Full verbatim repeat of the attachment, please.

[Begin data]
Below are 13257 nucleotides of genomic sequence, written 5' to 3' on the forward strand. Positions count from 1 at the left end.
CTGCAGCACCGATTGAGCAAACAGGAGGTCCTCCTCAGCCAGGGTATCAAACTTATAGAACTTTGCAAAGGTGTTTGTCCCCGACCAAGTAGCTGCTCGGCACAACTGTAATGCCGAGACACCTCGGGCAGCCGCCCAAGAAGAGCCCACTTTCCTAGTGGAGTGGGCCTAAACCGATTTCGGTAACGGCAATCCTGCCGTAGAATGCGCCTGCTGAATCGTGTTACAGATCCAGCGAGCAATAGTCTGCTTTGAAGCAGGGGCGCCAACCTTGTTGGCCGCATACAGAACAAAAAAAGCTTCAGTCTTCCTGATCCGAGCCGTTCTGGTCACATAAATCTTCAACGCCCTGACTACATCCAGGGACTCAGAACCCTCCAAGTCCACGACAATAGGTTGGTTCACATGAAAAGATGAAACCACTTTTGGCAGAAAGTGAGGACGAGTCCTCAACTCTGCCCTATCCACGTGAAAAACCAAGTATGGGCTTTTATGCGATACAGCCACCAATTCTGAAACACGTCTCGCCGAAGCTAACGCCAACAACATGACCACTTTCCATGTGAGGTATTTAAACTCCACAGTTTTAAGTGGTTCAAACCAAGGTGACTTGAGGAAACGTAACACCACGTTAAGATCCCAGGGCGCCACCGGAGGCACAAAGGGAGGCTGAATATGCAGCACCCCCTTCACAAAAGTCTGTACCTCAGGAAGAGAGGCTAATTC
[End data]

Below are 13257 nucleotides of genomic sequence, written 5' to 3' on the forward strand. Positions count from 1 at the left end.
CTGCAGCACCGATTGAGCAAACAGGAGGTCCTCCTCAGCCAGGGTATCAAACTTATAGAACTTTGCAAAGGTGTTTGTCCCCGACCAAGTAGCTGCTCGGCACAACTGTAATGCCGAGACACCTCGGGCAGCCGCCCAAGAAGAGCCCACTTTCCTAGTGGAGTGGGCCTAAACCGATTTCGGTAACGGCAATCCTGCCGTAGAATGCGCCTGCTGAATCGTGTTACAGATCCAGCGAGCAATAGTCTGCTTTGAAGCAGGGGCGCCAACCTTGTTGGCCGCATACAGAACAAAAAAAGCTTCAGTCTTCCTGATCCGAGCCGTTCTGGTCACATAAATCTTCAACGCCCTGACTACATCCAGGGACTCAGAACCCTCCAAGTCCACGACAATAGGTTGGTTCACATGAAAAGATGAAACCACTTTTGGCAGAAAGTGAGGACGAGTCCTCAACTCTGCCCTATCCACGTGAAAAACCAAGTATGGGCTTTTATGCGATACAGCCACCAATTCTGAAACACGTCTCGCCGAAGCTAACGCCAACAACATGACCACTTTCCATGTGAGGTATTTAAACTCCACAGTTTTAAGTGGTTCAAACCAAGGTGACTTGAGGAAACGTAACACCACGTTAAGATCCCAGGGCGCCACCGGAGGCACAAAGGGAGGCTGAATATGCAGCACCCCCTTCACAAAAGTCTGTACCTCAGGAAGAGAGGCTAATTC